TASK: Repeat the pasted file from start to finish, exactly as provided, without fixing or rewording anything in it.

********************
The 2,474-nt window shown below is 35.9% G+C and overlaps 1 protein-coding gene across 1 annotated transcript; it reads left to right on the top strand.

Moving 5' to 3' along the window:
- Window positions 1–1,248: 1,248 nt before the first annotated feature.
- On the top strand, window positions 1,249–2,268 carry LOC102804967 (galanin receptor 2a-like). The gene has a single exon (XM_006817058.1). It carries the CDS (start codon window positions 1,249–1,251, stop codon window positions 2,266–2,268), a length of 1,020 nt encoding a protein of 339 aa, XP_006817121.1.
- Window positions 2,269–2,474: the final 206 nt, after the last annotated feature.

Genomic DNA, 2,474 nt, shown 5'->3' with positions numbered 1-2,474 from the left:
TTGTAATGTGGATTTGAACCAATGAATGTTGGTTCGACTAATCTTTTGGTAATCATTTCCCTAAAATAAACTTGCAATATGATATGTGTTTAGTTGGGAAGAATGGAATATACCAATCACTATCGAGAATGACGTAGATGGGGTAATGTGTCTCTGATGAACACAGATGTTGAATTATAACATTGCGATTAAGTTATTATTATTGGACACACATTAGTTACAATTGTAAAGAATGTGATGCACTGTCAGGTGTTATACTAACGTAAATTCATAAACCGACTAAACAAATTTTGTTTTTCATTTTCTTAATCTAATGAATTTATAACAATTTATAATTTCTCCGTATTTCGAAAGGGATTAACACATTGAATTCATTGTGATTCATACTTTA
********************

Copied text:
The 2,474-nt window shown below is 35.9% G+C and overlaps 1 protein-coding gene across 1 annotated transcript; it reads left to right on the top strand.

Moving 5' to 3' along the window:
- Window positions 1–1,248: 1,248 nt before the first annotated feature.
- On the top strand, window positions 1,249–2,268 carry LOC102804967 (galanin receptor 2a-like). The gene has a single exon (XM_006817058.1). It carries the CDS (start codon window positions 1,249–1,251, stop codon window positions 2,266–2,268), a length of 1,020 nt encoding a protein of 339 aa, XP_006817121.1.
- Window positions 2,269–2,474: the final 206 nt, after the last annotated feature.

Genomic DNA, 2,474 nt, shown 5'->3' with positions numbered 1-2,474 from the left:
TTGTAATGTGGATTTGAACCAATGAATGTTGGTTCGACTAATCTTTTGGTAATCATTTCCCTAAAATAAACTTGCAATATGATATGTGTTTAGTTGGGAAGAATGGAATATACCAATCACTATCGAGAATGACGTAGATGGGGTAATGTGTCTCTGATGAACACAGATGTTGAATTATAACATTGCGATTAAGTTATTATTATTGGACACACATTAGTTACAATTGTAAAGAATGTGATGCACTGTCAGGTGTTATACTAACGTAAATTCATAAACCGACTAAACAAATTTTGTTTTTCATTTTCTTAATCTAATGAATTTATAACAATTTATAATTTCTCCGTATTTCGAAAGGGATTAACACATTGAATTCATTGTGATTCATACTTTA